Breaking News
More () »

Virginia Beach Police Department updates body camera program

Anyone in the department who interacts with the public regularly will have a body camera.

VIRGINIA BEACH, Va. — The Virginia Beach Police Department announced updates to their Body Worn Camera Program. 

Now, all sworn officers -- from the newest police officer to the police chief -- have cameras. As announced back in March, those cameras must be turned on when the officers receive a call, not once they arrive. 

The police department has also lengthened the passive buffering window from 30 seconds to two minutes. What that means is, when an officer activates his or her camera, it will save footage beginning from 30 seconds before they even activated it. 

That buffer window is similar to a live photo on an iPhone, it captures what's happening on the camera when it's not even being used. However, that footage isn't saved unless the camera is activated. 

By the end of July, officers will have more technology aimed at helping investigators, and the public, see exactly what happened at a crime scene; body cameras will activate when an officer pulls their gun from their holster.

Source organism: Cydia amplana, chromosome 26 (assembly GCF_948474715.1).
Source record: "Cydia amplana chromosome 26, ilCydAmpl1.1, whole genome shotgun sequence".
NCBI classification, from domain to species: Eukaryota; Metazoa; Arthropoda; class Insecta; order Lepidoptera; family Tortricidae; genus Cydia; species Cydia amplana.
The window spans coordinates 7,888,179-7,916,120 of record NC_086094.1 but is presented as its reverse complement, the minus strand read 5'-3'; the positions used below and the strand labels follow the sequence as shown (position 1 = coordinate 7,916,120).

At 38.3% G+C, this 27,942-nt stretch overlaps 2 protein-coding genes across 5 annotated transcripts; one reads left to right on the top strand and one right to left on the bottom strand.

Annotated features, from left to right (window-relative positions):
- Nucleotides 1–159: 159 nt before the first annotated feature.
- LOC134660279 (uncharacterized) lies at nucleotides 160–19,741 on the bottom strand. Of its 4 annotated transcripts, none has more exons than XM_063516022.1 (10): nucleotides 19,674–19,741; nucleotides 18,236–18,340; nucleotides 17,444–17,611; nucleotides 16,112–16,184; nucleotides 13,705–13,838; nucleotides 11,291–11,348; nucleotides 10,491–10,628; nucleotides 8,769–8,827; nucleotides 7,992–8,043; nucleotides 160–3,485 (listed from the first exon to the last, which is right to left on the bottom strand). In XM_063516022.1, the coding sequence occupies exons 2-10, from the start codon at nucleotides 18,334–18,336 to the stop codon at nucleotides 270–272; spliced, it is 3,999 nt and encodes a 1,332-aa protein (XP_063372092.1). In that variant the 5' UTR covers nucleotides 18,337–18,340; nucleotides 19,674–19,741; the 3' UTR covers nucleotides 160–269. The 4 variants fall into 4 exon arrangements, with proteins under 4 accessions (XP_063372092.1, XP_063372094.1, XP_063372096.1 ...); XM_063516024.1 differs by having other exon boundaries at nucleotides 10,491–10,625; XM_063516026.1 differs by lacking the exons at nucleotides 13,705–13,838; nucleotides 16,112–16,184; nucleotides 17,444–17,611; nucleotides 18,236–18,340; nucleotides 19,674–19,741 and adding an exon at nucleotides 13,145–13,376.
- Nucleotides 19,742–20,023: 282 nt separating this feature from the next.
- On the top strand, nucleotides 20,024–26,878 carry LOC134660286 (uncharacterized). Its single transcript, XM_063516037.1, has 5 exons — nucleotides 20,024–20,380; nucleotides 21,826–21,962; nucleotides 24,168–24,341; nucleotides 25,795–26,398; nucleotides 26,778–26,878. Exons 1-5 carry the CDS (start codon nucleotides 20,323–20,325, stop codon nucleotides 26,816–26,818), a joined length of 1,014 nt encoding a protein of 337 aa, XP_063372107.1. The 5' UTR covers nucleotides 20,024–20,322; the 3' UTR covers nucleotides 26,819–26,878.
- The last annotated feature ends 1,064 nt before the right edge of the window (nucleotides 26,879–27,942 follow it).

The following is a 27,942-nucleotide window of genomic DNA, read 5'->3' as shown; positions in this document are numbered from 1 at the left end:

“In addition, the sidearm will automatically send out a signal that not only activates their camera, but every officer within a 30 to 50-foot radius within that officer,” said Virginia Beach Police Captain William Zelms.

Councilman Michael Berlucchi said the new policies are a big step forward.

“I think that the more information we have about citizen encounters and law enforcement, the better we all are,” said Berlucchi. “The more we can learn from it.”

But Councilwoman Sabrina Wooten said she still wants answers for the families of Donovon Lynch and Deshayla Harris.

“It is great to hear that our chief and our city manager have taken steps to make sure body-worn cameras will be activated as they should,” she said. “We have to remember that there are still families who are hurting, they are in the process of healing.”

Mayor Bobby Dyer believes the camera and holster technology improvements will help build trust across the city.

“Upgrading the technology to show that we really care that we are really responsive,” Dyer said. “We want to build that transparency and what this is going to do and help build the bond between the police and the community.”

Virginia Beach Police leaders said will also be giving officers in-car cameras to record a driver's actions, and what led up to a traffic stop. They hope to have all cameras installed by the end of the year.